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Biden Urges Unity Against Hate, Racism After Meeting With Asian American Leaders

President Biden and Vice President Harris arrive for a COVID-19 briefing at the headquarters for the Centers for Disease Control and Prevention in Atlanta on Friday.
President Biden and Vice President Harris arrive for a COVID-19 briefing at the headquarters for the Centers for Disease Control and Prevention in Atlanta on Friday.

Updated March 19, 2021 at 7:08 PM ET

President Biden and Vice President Harris called for unity after attacks against Asian Americans have surged since the start of the coronavirus pandemic.

"There are simply some core values and beliefs that should bring us together as Americans," Biden said during a speech at Emory University in Atlanta on Friday. "One of them is standing together against hate, against racism, the ugly poison that has long haunted and plagued our nation."

Biden's remarks came three days after a gunman opened fire at three massage businesses in the Atlanta area, killing eight people, including six women of Asian descent.

While the suspect, 21-year-old Robert Aaron Long of Georgia, told investigators that the shootings were not racially motivated, physical violence and verbal harassment against members of the Asian American community have spiked over the past year.

"Whatever the motivation, we know this, too many Asian Americans walking up and down the streets are worried," Biden said. "They've been attacked, blamed, scapegoated, harassed, they've been verbally assaulted, physically assaulted, killed."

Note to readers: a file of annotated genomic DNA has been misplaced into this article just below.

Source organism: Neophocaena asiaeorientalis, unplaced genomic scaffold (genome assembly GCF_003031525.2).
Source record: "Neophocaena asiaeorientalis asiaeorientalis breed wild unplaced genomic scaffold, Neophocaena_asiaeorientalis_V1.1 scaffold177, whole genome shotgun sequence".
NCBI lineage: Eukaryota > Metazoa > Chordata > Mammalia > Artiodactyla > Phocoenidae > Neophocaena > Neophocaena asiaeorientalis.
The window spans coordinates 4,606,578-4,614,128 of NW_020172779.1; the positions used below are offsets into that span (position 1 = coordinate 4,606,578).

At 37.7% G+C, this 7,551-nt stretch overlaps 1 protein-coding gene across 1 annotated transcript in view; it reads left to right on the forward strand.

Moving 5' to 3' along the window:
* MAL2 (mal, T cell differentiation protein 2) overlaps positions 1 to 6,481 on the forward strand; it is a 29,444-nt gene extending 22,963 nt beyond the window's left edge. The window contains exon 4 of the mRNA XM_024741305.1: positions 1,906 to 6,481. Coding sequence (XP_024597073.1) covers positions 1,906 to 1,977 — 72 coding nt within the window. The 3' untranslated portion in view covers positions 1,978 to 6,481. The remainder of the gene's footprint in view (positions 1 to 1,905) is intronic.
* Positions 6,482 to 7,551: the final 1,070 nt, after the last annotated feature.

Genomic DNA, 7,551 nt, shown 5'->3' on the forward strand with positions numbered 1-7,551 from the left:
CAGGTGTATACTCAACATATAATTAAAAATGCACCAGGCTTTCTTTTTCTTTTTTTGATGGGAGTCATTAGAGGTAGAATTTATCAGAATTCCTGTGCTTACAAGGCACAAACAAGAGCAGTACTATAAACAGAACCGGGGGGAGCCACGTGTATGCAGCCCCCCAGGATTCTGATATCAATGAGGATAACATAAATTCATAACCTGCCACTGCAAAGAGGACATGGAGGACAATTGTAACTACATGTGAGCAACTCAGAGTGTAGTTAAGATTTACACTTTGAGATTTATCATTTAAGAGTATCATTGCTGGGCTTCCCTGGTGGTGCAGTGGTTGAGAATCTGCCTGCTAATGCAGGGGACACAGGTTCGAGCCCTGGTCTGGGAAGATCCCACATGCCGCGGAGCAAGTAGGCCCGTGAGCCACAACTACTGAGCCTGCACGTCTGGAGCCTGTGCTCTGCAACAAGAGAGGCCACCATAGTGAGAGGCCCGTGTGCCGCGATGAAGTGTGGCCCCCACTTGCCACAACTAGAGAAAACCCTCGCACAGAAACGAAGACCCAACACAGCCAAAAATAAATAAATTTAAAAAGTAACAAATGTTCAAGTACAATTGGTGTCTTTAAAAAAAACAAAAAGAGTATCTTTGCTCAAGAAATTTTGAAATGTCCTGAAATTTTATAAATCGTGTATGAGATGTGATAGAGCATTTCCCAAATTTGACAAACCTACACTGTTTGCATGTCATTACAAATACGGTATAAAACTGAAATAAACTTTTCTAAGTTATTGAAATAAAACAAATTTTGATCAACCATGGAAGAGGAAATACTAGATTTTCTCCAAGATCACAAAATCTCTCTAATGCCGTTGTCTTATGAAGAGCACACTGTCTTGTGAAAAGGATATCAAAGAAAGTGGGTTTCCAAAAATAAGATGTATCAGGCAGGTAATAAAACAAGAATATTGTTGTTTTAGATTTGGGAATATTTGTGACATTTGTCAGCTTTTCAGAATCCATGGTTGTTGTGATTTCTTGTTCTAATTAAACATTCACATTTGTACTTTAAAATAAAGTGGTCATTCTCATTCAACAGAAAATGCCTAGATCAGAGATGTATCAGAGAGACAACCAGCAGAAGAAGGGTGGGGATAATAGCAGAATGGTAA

The president said that these incidents are evidence that "words have consequences."

Hate crimes against Asian Americans in the United States increased 149% in 2020, according to the Center for the Study of Hate and Extremism. That increase roughly tracks with the COVID-19 pandemic and former President Donald Trump's efforts to blame China for spreading the coronavirus, repeatedly referring to it as the "China virus," "China plague" and "Kung flu."

Harris, who joined Biden during the trip to Atlanta, called Tuesday's shooting rampage a "heinous act of violence" that has no place in Georgia or the United States.

She also said that the uptick in anti-Asian hate crimes is a reminder that racism, xenophobia and sexism is real in America and "always has been."

Biden and Harris met with local leaders of the Asian American and Pacific Islander community behind closed doors during their visit to Georgia's capital. The president also called on Congress to pass the COVID-19 Hate Crimes Act.

The previously planned visit to Atlanta had initially been intended as a victory lap for the passage of the president's $1.9 trillion COVID-19 relief package, which won approval in the closely divided Senate thanks to Democratic victories in two Georgia runoff elections.

To honor the victims, Biden on Thursday ordered the U.S. flag to be flown at half-staff at the White House and all federal buildings and installations.

In Atlanta, Biden and Harris also visited the headquarters of the Centers for Disease Control and Prevention, where theyreceived an update on efforts to fight COVID-19.

White House deputy press secretary Karine Jean-Pierre told reporters traveling on Air Force One that Biden will offer support for Asian Americans in the state and across the country and talk about his commitment to battling xenophobia and hatred.

The president wants to hear about the impact of the violent incident from local elected officials, she said.

In an interview that aired on NPR member station WABE, Georgia state Sen. Michelle Au, who is of East Asian descent, said Tuesday's shooting rampage is symbolic of a larger problem.

"I'd like to point out that this latest event on Tuesday, and even the escalating discrimination and violence we have seen over the past year with the development of the coronavirus pandemic, is simply the newest chapter in a very old story," Au said.

Following this week's shootings, Au issued a statement, saying, "We need help, we need protection, and we need people to stand up against hate."

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